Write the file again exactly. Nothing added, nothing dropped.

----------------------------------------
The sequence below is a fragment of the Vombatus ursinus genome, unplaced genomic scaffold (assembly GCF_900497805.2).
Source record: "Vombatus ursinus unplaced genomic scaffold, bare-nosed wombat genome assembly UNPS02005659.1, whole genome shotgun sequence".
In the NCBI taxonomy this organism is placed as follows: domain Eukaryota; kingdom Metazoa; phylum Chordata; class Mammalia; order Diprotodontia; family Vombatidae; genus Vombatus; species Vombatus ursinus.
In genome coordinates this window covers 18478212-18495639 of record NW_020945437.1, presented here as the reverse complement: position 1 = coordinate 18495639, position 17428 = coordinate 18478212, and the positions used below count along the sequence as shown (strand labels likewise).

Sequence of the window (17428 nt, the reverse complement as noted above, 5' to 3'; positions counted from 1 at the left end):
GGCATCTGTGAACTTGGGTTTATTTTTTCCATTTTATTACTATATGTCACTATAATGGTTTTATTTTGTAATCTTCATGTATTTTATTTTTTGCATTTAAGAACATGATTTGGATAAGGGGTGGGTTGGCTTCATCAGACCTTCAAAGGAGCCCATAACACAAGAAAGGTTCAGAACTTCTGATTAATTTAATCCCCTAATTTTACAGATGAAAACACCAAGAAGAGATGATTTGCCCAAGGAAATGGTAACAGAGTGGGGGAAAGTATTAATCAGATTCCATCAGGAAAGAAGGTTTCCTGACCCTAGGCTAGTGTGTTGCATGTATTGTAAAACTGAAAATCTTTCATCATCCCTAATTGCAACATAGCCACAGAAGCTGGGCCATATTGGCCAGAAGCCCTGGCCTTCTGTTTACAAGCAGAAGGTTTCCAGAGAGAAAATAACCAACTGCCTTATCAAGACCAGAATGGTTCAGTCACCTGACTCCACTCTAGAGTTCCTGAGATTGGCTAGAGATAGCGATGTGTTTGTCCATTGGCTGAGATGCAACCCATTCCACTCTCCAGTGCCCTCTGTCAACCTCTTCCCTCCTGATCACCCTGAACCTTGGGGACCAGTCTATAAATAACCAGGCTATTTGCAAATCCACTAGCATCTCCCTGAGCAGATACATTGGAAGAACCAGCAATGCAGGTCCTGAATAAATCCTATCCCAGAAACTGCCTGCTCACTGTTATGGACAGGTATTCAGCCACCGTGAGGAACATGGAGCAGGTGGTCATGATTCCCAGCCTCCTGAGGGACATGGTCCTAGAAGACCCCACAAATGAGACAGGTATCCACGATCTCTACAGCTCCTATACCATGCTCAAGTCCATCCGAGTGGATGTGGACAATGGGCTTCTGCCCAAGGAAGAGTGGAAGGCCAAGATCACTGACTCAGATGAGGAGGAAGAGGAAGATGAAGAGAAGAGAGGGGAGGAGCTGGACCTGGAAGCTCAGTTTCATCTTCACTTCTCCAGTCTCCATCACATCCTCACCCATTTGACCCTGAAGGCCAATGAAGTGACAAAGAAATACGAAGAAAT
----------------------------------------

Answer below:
The sequence below is a fragment of the Vombatus ursinus genome, unplaced genomic scaffold (assembly GCF_900497805.2).
Source record: "Vombatus ursinus unplaced genomic scaffold, bare-nosed wombat genome assembly UNPS02005659.1, whole genome shotgun sequence".
In the NCBI taxonomy this organism is placed as follows: domain Eukaryota; kingdom Metazoa; phylum Chordata; class Mammalia; order Diprotodontia; family Vombatidae; genus Vombatus; species Vombatus ursinus.
In genome coordinates this window covers 18478212-18495639 of record NW_020945437.1, presented here as the reverse complement: position 1 = coordinate 18495639, position 17428 = coordinate 18478212, and the positions used below count along the sequence as shown (strand labels likewise).

Sequence of the window (17428 nt, the reverse complement as noted above, 5' to 3'; positions counted from 1 at the left end):
GGCATCTGTGAACTTGGGTTTATTTTTTCCATTTTATTACTATATGTCACTATAATGGTTTTATTTTGTAATCTTCATGTATTTTATTTTTTGCATTTAAGAACATGATTTGGATAAGGGGTGGGTTGGCTTCATCAGACCTTCAAAGGAGCCCATAACACAAGAAAGGTTCAGAACTTCTGATTAATTTAATCCCCTAATTTTACAGATGAAAACACCAAGAAGAGATGATTTGCCCAAGGAAATGGTAACAGAGTGGGGGAAAGTATTAATCAGATTCCATCAGGAAAGAAGGTTTCCTGACCCTAGGCTAGTGTGTTGCATGTATTGTAAAACTGAAAATCTTTCATCATCCCTAATTGCAACATAGCCACAGAAGCTGGGCCATATTGGCCAGAAGCCCTGGCCTTCTGTTTACAAGCAGAAGGTTTCCAGAGAGAAAATAACCAACTGCCTTATCAAGACCAGAATGGTTCAGTCACCTGACTCCACTCTAGAGTTCCTGAGATTGGCTAGAGATAGCGATGTGTTTGTCCATTGGCTGAGATGCAACCCATTCCACTCTCCAGTGCCCTCTGTCAACCTCTTCCCTCCTGATCACCCTGAACCTTGGGGACCAGTCTATAAATAACCAGGCTATTTGCAAATCCACTAGCATCTCCCTGAGCAGATACATTGGAAGAACCAGCAATGCAGGTCCTGAATAAATCCTATCCCAGAAACTGCCTGCTCACTGTTATGGACAGGTATTCAGCCACCGTGAGGAACATGGAGCAGGTGGTCATGATTCCCAGCCTCCTGAGGGACATGGTCCTAGAAGACCCCACAAATGAGACAGGTATCCACGATCTCTACAGCTCCTATACCATGCTCAAGTCCATCCGAGTGGATGTGGACAATGGGCTTCTGCCCAAGGAAGAGTGGAAGGCCAAGATCACTGACTCAGATGAGGAGGAAGAGGAAGATGAAGAGAAGAGAGGGGAGGAGCTGGACCTGGAAGCTCAGTTTCATCTTCACTTCTCCAGTCTCCATCACATCCTCACCCATTTGACCCTGAAGGCCAATGAAGTGACAAAGAAATACGAAGAAAT